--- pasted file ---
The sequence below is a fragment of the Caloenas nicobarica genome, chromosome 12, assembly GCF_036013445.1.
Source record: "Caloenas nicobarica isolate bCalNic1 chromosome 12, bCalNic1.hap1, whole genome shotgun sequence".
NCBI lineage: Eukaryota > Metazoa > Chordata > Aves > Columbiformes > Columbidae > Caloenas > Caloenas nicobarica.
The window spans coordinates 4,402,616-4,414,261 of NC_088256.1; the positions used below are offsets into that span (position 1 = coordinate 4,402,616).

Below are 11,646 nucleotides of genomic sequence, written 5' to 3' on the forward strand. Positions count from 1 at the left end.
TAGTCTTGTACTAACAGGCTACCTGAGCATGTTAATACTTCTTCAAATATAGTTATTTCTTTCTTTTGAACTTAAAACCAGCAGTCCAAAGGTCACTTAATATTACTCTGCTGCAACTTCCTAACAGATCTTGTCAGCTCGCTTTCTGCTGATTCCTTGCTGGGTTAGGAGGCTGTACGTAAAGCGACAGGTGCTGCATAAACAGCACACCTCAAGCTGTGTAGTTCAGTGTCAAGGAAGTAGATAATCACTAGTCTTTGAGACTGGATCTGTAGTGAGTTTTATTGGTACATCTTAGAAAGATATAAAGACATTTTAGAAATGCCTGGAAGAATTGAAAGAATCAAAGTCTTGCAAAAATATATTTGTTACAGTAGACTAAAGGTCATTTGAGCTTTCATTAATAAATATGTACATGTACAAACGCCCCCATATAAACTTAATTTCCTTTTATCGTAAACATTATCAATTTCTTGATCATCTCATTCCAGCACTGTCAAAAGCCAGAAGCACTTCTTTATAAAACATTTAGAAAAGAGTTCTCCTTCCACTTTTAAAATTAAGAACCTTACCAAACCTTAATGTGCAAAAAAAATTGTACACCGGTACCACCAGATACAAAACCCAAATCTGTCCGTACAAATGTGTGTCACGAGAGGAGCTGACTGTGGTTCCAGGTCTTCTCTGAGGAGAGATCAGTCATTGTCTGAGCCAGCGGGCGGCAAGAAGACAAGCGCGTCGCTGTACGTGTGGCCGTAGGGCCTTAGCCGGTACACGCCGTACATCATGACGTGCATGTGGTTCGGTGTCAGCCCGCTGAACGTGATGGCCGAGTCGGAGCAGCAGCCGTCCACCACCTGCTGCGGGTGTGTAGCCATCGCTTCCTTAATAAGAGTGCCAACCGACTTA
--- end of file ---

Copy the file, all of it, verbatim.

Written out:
The sequence below is a fragment of the Caloenas nicobarica genome, chromosome 12, assembly GCF_036013445.1.
Source record: "Caloenas nicobarica isolate bCalNic1 chromosome 12, bCalNic1.hap1, whole genome shotgun sequence".
NCBI lineage: Eukaryota > Metazoa > Chordata > Aves > Columbiformes > Columbidae > Caloenas > Caloenas nicobarica.
The window spans coordinates 4,402,616-4,414,261 of NC_088256.1; the positions used below are offsets into that span (position 1 = coordinate 4,402,616).

Below are 11,646 nucleotides of genomic sequence, written 5' to 3' on the forward strand. Positions count from 1 at the left end.
TAGTCTTGTACTAACAGGCTACCTGAGCATGTTAATACTTCTTCAAATATAGTTATTTCTTTCTTTTGAACTTAAAACCAGCAGTCCAAAGGTCACTTAATATTACTCTGCTGCAACTTCCTAACAGATCTTGTCAGCTCGCTTTCTGCTGATTCCTTGCTGGGTTAGGAGGCTGTACGTAAAGCGACAGGTGCTGCATAAACAGCACACCTCAAGCTGTGTAGTTCAGTGTCAAGGAAGTAGATAATCACTAGTCTTTGAGACTGGATCTGTAGTGAGTTTTATTGGTACATCTTAGAAAGATATAAAGACATTTTAGAAATGCCTGGAAGAATTGAAAGAATCAAAGTCTTGCAAAAATATATTTGTTACAGTAGACTAAAGGTCATTTGAGCTTTCATTAATAAATATGTACATGTACAAACGCCCCCATATAAACTTAATTTCCTTTTATCGTAAACATTATCAATTTCTTGATCATCTCATTCCAGCACTGTCAAAAGCCAGAAGCACTTCTTTATAAAACATTTAGAAAAGAGTTCTCCTTCCACTTTTAAAATTAAGAACCTTACCAAACCTTAATGTGCAAAAAAAATTGTACACCGGTACCACCAGATACAAAACCCAAATCTGTCCGTACAAATGTGTGTCACGAGAGGAGCTGACTGTGGTTCCAGGTCTTCTCTGAGGAGAGATCAGTCATTGTCTGAGCCAGCGGGCGGCAAGAAGACAAGCGCGTCGCTGTACGTGTGGCCGTAGGGCCTTAGCCGGTACACGCCGTACATCATGACGTGCATGTGGTTCGGTGTCAGCCCGCTGAACGTGATGGCCGAGTCGGAGCAGCAGCCGTCCACCACCTGCTGCGGGTGTGTAGCCATCGCTTCCTTAATAAGAGTGCCAACCGACTTA